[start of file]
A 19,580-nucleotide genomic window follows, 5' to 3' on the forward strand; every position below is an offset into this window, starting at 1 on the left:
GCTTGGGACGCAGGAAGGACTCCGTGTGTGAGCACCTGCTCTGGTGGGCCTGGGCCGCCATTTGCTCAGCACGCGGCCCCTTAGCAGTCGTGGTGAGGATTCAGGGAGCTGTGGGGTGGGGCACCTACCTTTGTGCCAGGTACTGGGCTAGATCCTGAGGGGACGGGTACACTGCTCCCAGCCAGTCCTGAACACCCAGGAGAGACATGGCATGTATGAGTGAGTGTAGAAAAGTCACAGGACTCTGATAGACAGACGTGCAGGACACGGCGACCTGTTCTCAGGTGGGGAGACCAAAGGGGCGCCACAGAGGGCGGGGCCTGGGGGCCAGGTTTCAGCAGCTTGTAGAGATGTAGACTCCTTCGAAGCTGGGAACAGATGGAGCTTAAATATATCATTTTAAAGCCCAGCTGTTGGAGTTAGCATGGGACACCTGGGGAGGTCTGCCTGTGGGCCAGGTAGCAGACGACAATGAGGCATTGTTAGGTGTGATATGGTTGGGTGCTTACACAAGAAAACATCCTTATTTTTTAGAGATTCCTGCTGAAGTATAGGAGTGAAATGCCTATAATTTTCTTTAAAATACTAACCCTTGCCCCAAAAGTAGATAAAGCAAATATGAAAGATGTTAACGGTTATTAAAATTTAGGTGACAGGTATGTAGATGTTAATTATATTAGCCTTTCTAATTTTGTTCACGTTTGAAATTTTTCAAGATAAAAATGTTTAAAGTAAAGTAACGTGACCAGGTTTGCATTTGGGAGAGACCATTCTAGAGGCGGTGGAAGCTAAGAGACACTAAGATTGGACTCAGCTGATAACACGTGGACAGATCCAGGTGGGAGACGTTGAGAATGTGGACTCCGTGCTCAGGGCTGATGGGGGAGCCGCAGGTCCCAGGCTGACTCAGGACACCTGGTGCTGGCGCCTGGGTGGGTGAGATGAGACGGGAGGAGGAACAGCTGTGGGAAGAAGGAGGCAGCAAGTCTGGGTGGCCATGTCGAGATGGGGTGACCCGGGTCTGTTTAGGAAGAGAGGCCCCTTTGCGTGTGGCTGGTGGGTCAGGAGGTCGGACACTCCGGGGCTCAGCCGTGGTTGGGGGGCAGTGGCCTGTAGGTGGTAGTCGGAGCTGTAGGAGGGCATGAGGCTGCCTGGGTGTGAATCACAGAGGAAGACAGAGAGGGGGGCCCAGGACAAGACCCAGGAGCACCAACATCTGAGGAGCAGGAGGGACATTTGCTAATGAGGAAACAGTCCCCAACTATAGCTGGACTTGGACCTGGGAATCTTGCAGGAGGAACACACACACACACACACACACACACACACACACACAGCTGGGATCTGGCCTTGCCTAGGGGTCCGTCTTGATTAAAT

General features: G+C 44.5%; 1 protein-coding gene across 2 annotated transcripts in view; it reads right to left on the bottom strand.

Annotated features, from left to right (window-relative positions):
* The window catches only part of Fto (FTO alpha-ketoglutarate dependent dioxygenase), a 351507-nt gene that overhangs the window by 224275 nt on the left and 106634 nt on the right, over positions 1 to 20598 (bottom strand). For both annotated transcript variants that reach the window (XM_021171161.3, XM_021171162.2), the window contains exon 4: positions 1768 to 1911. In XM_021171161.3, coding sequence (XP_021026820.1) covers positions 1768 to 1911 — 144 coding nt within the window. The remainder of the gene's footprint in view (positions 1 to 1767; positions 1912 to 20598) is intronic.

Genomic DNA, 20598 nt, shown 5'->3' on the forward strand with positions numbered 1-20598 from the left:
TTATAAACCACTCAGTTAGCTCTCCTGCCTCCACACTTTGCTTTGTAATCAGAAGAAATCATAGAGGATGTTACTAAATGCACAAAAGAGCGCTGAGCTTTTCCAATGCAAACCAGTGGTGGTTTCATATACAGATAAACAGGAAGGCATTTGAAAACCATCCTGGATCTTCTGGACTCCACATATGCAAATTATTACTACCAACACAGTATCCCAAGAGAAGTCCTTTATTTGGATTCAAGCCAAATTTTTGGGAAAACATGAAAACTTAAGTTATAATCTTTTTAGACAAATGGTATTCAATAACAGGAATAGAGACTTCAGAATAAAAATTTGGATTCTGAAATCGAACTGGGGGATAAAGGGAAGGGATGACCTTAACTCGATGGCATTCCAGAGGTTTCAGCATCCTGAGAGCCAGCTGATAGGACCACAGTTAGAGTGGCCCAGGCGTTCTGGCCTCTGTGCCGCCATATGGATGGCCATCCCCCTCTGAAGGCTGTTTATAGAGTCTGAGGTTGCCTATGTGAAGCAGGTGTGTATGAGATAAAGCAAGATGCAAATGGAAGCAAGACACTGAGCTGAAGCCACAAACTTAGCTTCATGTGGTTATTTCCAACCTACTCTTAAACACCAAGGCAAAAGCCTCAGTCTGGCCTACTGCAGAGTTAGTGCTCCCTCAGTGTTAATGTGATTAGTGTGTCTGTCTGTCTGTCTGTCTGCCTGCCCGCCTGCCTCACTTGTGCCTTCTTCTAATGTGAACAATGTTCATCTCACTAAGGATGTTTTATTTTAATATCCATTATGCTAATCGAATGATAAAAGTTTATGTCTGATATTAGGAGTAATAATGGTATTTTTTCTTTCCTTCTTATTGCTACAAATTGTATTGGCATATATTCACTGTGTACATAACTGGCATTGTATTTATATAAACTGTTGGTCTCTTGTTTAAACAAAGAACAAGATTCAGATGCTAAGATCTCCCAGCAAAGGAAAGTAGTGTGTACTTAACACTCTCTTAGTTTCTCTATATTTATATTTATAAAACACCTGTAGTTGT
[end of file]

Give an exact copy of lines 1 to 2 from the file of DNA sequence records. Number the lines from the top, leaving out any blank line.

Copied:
A 19,580-nucleotide genomic window follows, 5' to 3' on the forward strand; every position below is an offset into this window, starting at 1 on the left:
GCTTGGGACGCAGGAAGGACTCCGTGTGTGAGCACCTGCTCTGGTGGGCCTGGGCCGCCATTTGCTCAGCACGCGGCCCCTTAGCAGTCGTGGTGAGGATTCAGGGAGCTGTGGGGTGGGGCACCTACCTTTGTGCCAGGTACTGGGCTAGATCCTGAGGGGACGGGTACACTGCTCCCAGCCAGTCCTGAACACCCAGGAGAGACATGGCATGTATGAGTGAGTGTAGAAAAGTCACAGGACTCTGATAGACAGACGTGCAGGACACGGCGACCTGTTCTCAGGTGGGGAGACCAAAGGGGCGCCACAGAGGGCGGGGCCTGGGGGCCAGGTTTCAGCAGCTTGTAGAGATGTAGACTCCTTCGAAGCTGGGAACAGATGGAGCTTAAATATATCATTTTAAAGCCCAGCTGTTGGAGTTAGCATGGGACACCTGGGGAGGTCTGCCTGTGGGCCAGGTAGCAGACGACAATGAGGCATTGTTAGGTGTGATATGGTTGGGTGCTTACACAAGAAAACATCCTTATTTTTTAGAGATTCCTGCTGAAGTATAGGAGTGAAATGCCTATAATTTTCTTTAAAATACTAACCCTTGCCCCAAAAGTAGATAAAGCAAATATGAAAGATGTTAACGGTTATTAAAATTTAGGTGACAGGTATGTAGATGTTAATTATATTAGCCTTTCTAATTTTGTTCACGTTTGAAATTTTTCAAGATAAAAATGTTTAAAGTAAAGTAACGTGACCAGGTTTGCATTTGGGAGAGACCATTCTAGAGGCGGTGGAAGCTAAGAGACACTAAGATTGGACTCAGCTGATAACACGTGGACAGATCCAGGTGGGAGACGTTGAGAATGTGGACTCCGTGCTCAGGGCTGATGGGGGAGCCGCAGGTCCCAGGCTGACTCAGGACACCTGGTGCTGGCGCCTGGGTGGGTGAGATGAGACGGGAGGAGGAACAGCTGTGGGAAGAAGGAGGCAGCAAGTCTGGGTGGCCATGTCGAGATGGGGTGACCCGGGTCTGTTTAGGAAGAGAGGCCCCTTTGCGTGTGGCTGGTGGGTCAGGAGGTCGGACACTCCGGGGCTCAGCCGTGGTTGGGGGGCAGTGGCCTGTAGGTGGTAGTCGGAGCTGTAGGAGGGCATGAGGCTGCCTGGGTGTGAATCACAGAGGAAGACAGAGAGGGGGGCCCAGGACAAGACCCAGGAGCACCAACATCTGAGGAGCAGGAGGGACATTTGCTAATGAGGAAACAGTCCCCAACTATAGCTGGACTTGGACCTGGGAATCTTGCAGGAGGAACACACACACACACACACACACACACACACACACACAGCTGGGATCTGGCCTTGCCTAGGGGTCCGTCTTGATTAAAT